Charleston, SC (PRWEB) March 08, 2012
Within the past five or six years mortgages have gotten a really bad name, and for a really good reason. Banks and mortgage companies spent years ripping off their customers, engaging in predatory loan practices, and selling exotic and highly toxic loans and refinance packages to borrowers. Millions of Americans lost their homes and many also went into bankruptcy, while a handful of lending companies executives went to prison. The feds conducted investigations, Congress jumped on the bandwagon to legislate more oversight of the mortgage industry, and the global economy went down the tubes – thanks to economics directly related to mortgages.
So if the word “mortgage” causes you post traumatic stress disorder it’s understandable. The fact is that most people who took out mortgage loans prior to the big credit crisis and housing bust probably had no business doing so. Lots of consumers are better off not borrowing to pay for a house – because they just can’t afford it. But it’s not that crowd that I’m talking to here. If you are in the other group – the consumers who can afford a reasonably priced home and do have decent enough credit and enough financial responsibility to take out a mortgage – then you’d be crazy not to right now.
Rates are as cheap as they will probably ever be, and people who qualify for a mortgage at today’s rates are getting the discount of a lifetime – or maybe even several lifetimes. You can get a loan cheaper than your neighbor’s. You can get a loan cheaper than your parent’s. You can even get a loan that’s more affordable than the one your grandparents took out when they bought a home.
Here’s the deal. Mortgage rates on safe and reliable fixed-rate loans with payback schedules of 15 or 30 years can now be gotten for less than 4%. Compare that to the way mortgages have been sold for the past century and you’ll see that these rates are too low to ignore. During the last half of the 20th century, for example, the average mortgage rate was in double digits. People who got a 10% mortgage were satisfied. Those who got as low as 6% felt like bandits, and anything lower than 5% was virtually unheard of since no bank or mortgage company handed out money that cheap.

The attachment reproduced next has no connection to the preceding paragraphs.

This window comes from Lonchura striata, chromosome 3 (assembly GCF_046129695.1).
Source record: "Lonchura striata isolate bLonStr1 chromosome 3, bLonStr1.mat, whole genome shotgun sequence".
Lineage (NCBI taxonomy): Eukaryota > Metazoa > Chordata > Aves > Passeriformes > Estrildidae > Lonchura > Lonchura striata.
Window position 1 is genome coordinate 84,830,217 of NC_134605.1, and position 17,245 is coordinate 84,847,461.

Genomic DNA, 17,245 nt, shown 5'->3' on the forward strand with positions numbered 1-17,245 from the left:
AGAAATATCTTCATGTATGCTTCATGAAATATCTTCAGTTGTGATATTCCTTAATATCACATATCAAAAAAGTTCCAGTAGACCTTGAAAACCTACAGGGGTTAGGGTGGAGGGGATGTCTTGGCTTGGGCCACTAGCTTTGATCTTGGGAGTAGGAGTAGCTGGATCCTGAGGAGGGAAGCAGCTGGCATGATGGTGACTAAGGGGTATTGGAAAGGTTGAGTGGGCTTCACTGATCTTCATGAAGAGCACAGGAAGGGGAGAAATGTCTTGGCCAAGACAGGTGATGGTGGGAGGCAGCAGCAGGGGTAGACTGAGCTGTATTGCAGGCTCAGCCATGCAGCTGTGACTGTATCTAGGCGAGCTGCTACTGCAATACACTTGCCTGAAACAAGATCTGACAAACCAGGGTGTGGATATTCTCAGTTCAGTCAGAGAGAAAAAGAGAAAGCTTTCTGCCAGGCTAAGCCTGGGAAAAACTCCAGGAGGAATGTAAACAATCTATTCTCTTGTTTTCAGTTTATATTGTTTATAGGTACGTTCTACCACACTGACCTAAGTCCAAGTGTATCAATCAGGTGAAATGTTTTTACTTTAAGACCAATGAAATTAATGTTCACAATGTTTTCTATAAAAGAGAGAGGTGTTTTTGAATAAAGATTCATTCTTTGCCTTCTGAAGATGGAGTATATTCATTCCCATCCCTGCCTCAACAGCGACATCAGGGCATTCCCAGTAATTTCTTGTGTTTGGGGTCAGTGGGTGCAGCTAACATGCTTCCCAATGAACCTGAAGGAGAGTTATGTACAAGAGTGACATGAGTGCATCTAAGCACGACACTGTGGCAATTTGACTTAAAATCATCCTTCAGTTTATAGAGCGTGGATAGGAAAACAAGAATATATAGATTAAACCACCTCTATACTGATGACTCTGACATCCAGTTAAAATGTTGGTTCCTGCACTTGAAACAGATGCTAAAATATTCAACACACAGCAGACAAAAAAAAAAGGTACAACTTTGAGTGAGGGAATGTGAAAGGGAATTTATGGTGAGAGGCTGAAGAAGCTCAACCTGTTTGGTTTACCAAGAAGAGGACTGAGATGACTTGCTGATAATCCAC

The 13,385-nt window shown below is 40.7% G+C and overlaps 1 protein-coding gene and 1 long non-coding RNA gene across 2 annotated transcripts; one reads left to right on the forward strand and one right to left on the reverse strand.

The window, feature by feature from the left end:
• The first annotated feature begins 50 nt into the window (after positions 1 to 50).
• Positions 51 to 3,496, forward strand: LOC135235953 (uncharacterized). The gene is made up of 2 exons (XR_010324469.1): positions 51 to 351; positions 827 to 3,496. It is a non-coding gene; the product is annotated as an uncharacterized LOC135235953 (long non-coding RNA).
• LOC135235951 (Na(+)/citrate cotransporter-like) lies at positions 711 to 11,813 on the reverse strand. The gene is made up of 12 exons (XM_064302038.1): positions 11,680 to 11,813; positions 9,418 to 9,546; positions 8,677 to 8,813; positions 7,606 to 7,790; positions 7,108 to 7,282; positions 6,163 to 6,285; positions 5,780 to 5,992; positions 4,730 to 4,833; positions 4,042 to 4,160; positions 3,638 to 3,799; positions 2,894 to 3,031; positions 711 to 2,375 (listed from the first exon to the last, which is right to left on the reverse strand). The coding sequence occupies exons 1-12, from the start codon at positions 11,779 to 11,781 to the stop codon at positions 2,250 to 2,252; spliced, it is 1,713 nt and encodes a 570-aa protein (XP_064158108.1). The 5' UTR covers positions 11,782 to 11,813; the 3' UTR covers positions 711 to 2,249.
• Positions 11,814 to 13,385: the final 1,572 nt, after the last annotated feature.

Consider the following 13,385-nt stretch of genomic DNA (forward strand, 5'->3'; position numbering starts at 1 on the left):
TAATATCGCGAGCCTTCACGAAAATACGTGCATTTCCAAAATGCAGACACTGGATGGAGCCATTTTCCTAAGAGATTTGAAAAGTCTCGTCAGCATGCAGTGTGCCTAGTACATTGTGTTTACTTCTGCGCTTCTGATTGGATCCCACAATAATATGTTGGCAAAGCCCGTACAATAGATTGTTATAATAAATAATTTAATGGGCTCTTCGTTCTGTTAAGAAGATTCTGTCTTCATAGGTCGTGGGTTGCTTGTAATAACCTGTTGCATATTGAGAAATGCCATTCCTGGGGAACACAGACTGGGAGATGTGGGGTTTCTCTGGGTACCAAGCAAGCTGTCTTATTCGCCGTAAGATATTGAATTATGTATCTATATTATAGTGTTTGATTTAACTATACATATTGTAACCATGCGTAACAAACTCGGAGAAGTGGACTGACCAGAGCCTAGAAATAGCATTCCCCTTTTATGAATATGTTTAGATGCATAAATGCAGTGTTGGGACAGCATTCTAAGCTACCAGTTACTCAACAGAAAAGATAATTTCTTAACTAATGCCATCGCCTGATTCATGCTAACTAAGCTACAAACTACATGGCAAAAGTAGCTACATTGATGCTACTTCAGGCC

Even during the boom days of the early 21st century – right before the whole thing came crashing down around us – rates were hovering around 5%-6%. So to wake up in 2012 and be able to take out a fixed rate mortgage for about half that price is astonishing.
Some people are still waiting for rates to go lower, of course, so here’s why I argue that they need to forget about that and get off the fence. Mortgage rates are tied to underlying rates set by financial entities like the Federal Reserve. Those key underlying rates have been at just a slight fraction above zero for years, because the Fed kept cutting rates in order to artificially jump-start a dying economy. The problem is that you can only do that for so long until you run out of room. That’s one reason why the economy has not recovered as it typically did following other recessions where cutting interest rates was enough to stimulate a rebound. There is no place to go but up when rates are at zero, so the Fed has had its hands tied without a rate-cutting tool.
Meanwhile mortgage rates have predictably followed the trajectory and gotten lower and lower, until there is no place left to go. You cannot drop mortgage rates to zero, for example, if you are a bank. Doing so makes no sense, because you cannot earn a profit. Instead of doing that banks would just stop doing mortgages at all and concentrate on making money through other services. Right now they are barely making any money off of mortgages because rates below 4% leave hardly any margin, and that’s one reason why banks are nickel-and-diming consumers to death with petty charges like ATM fees.
So if you expect rates to drop enough to save you a significant amount of money on a mortgage, you’re mistaken. Even if they drop another point or two, that’s not going to make a huge difference in your monthly payment. But there is no momentum on the downside, either, so the real issue here is that rates on home loans have only one way to go, and that is upward. As soon as the economy gains some traction, rates are going to be raised fast in order for the Fed and financial institutions to get back to a normal state of affairs. Mortgage rates will climb and will most likely never return to these ridiculously low levels again, unless the world explodes or aliens invade from outer space and destroy all the banks.
So the bottom line is that if you are thinking of buying or refinancing, do it now. You’ll get a rate you can brag about for the rest of your life.
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